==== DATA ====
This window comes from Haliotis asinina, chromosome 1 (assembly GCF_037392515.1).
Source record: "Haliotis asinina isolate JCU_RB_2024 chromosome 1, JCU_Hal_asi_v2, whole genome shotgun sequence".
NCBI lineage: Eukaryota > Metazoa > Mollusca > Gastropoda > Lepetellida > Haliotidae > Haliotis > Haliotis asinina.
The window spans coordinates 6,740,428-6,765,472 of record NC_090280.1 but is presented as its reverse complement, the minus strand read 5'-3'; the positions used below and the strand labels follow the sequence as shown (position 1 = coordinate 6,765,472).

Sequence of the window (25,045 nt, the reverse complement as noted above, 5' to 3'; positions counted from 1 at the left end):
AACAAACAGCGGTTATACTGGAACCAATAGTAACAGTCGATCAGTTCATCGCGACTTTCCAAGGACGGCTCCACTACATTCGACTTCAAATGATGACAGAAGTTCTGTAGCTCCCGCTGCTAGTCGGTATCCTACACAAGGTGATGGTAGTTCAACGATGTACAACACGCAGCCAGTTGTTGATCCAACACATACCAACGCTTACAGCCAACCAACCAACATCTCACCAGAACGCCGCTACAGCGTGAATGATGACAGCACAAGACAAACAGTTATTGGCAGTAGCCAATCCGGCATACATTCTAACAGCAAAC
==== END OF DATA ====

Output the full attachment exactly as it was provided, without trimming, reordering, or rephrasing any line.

This window comes from Haliotis asinina, chromosome 1 (assembly GCF_037392515.1).
Source record: "Haliotis asinina isolate JCU_RB_2024 chromosome 1, JCU_Hal_asi_v2, whole genome shotgun sequence".
NCBI lineage: Eukaryota > Metazoa > Mollusca > Gastropoda > Lepetellida > Haliotidae > Haliotis > Haliotis asinina.
The window spans coordinates 6,740,428-6,765,472 of record NC_090280.1 but is presented as its reverse complement, the minus strand read 5'-3'; the positions used below and the strand labels follow the sequence as shown (position 1 = coordinate 6,765,472).

Sequence of the window (25,045 nt, the reverse complement as noted above, 5' to 3'; positions counted from 1 at the left end):
AACAAACAGCGGTTATACTGGAACCAATAGTAACAGTCGATCAGTTCATCGCGACTTTCCAAGGACGGCTCCACTACATTCGACTTCAAATGATGACAGAAGTTCTGTAGCTCCCGCTGCTAGTCGGTATCCTACACAAGGTGATGGTAGTTCAACGATGTACAACACGCAGCCAGTTGTTGATCCAACACATACCAACGCTTACAGCCAACCAACCAACATCTCACCAGAACGCCGCTACAGCGTGAATGATGACAGCACAAGACAAACAGTTATTGGCAGTAGCCAATCCGGCATACATTCTAACAGCAAAC